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Br J Psychol. 2016 Aug;107(3):556-76. doi: 10.1111/bjop.12158. Epub 2015 Oct 28.

'They will not control us': Ingroup positivity and belief in intergroup conspiracies.

Author information

1
School of Psychology, University of Kent, Canterbury, UK.
2
Institute for Social Studies, University of Warsaw, Poland.
3
Department of Psychology, University of Social Sciences and Humanities, Poznań, Poland.
4
ISCTE-IUL/CIS-IUL, Lisbon, Portugal.
5
Department of Psychology, Goldsmiths, University of London, UK.
6
Faculty of Psychology, University of Warsaw, Poland.

Abstract

This research examined the role of different forms of positive regard for the ingroup in predicting beliefs in intergroup conspiracies. Collective narcissism reflects a belief in ingroup greatness contingent on others' recognition. We hypothesized that collective narcissism should be especially likely to foster outgroup conspiracy beliefs. Non-narcissistic ingroup positivity, on the other hand, should predict a weaker tendency to believe in conspiracy theories. In Study 1, the endorsement of conspiratorial explanations of outgroup actions was positively predicted by collective narcissism but negatively by non-narcissistic ingroup positivity. Study 2 showed that the opposite effects of collective narcissism and non-narcissistic ingroup positivity on conspiracy beliefs were mediated via differential perceptions of threat. Study 3 manipulated whether conspiracy theories implicated ingroup or outgroup members. Collective narcissism predicted belief in outgroup conspiracies but not in ingroup conspiracies, while non-narcissistic ingroup positivity predicted lower conspiracy beliefs, regardless of them being ascribed to the ingroup or the outgroup.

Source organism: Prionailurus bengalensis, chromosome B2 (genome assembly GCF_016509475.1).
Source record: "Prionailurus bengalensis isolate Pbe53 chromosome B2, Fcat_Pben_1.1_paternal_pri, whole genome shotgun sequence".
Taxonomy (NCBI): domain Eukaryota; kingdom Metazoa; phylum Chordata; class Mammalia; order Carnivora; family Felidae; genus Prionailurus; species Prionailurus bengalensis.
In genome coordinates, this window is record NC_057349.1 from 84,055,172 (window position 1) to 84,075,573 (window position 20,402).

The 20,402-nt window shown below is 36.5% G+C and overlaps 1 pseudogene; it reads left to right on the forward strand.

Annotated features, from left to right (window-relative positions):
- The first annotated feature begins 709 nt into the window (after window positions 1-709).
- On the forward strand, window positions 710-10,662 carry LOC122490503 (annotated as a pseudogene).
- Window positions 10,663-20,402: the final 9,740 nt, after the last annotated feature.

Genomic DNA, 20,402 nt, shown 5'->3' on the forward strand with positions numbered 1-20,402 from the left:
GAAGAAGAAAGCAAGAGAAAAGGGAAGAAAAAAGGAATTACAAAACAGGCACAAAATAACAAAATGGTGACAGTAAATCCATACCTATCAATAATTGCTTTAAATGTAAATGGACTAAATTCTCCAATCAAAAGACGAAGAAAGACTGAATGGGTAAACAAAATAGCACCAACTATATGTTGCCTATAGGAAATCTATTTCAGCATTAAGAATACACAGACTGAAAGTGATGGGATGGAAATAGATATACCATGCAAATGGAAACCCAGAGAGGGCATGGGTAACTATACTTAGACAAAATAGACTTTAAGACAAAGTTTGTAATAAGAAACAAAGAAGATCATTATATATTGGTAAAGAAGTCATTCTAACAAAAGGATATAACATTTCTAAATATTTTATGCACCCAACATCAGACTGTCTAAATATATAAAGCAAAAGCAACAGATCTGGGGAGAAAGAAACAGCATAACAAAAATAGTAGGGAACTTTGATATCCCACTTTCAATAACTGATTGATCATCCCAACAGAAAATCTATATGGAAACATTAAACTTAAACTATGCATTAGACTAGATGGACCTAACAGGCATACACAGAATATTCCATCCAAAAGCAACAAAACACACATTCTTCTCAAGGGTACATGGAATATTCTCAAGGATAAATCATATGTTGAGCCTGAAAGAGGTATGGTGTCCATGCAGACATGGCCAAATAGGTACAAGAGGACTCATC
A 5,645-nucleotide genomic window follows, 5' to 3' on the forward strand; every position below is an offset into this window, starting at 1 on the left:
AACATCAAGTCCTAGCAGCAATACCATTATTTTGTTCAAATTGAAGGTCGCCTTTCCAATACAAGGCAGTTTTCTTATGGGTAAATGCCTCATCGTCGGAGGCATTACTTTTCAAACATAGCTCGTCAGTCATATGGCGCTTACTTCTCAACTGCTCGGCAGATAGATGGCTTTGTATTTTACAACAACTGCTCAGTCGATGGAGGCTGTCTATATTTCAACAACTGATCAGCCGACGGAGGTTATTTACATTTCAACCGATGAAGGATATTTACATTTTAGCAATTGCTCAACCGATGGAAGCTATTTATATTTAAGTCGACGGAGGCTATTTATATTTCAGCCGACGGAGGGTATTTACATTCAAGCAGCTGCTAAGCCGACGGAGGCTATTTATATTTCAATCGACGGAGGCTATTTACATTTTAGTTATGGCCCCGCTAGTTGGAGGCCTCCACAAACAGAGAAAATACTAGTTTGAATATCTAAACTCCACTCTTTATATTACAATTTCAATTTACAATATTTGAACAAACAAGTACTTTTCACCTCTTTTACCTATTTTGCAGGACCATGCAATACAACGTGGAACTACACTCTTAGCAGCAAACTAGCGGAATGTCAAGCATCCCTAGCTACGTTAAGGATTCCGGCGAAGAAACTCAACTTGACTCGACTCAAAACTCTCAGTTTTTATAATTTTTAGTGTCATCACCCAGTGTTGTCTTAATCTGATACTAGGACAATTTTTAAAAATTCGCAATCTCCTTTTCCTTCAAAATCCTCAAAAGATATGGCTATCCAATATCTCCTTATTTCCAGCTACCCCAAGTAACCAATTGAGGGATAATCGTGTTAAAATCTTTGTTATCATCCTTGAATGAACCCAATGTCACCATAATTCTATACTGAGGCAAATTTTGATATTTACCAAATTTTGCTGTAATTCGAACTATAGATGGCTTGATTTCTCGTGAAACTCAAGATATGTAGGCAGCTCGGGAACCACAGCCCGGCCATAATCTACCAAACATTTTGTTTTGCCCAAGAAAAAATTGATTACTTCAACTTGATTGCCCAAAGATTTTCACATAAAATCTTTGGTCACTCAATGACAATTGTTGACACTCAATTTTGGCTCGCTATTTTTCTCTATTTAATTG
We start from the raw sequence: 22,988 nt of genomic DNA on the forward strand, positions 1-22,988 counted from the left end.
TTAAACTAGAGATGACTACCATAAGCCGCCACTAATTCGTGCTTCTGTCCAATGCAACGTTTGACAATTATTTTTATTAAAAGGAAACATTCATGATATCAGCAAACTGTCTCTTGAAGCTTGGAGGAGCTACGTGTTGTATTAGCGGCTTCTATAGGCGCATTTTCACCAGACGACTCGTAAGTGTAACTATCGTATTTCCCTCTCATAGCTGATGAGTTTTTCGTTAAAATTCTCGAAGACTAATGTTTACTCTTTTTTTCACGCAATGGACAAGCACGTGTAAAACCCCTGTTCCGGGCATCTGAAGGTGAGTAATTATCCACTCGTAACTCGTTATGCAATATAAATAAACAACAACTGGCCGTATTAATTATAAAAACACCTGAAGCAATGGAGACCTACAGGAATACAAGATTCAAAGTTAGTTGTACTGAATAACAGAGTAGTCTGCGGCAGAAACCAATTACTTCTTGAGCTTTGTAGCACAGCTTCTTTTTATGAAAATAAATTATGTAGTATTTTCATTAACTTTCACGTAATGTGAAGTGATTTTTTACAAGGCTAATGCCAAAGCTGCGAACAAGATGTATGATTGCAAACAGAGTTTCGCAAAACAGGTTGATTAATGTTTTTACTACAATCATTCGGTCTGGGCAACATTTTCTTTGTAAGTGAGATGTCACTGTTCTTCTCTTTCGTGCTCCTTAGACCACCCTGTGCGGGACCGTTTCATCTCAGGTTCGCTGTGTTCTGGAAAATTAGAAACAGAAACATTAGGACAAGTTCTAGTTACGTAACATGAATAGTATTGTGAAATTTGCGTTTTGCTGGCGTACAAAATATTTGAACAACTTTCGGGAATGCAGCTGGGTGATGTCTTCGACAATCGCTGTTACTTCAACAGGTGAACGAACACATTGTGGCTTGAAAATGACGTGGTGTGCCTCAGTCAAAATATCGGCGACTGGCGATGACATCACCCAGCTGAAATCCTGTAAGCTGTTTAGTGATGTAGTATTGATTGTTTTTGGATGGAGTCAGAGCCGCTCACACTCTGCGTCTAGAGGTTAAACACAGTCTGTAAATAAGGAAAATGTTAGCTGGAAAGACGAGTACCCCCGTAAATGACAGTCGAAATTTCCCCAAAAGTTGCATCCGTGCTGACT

KEYWORDS:

collective narcissism; conspiracy beliefs; ingroup identification; threat

PMID:
26511288
DOI:
10.1111/bjop.12158
[Indexed for MEDLINE]

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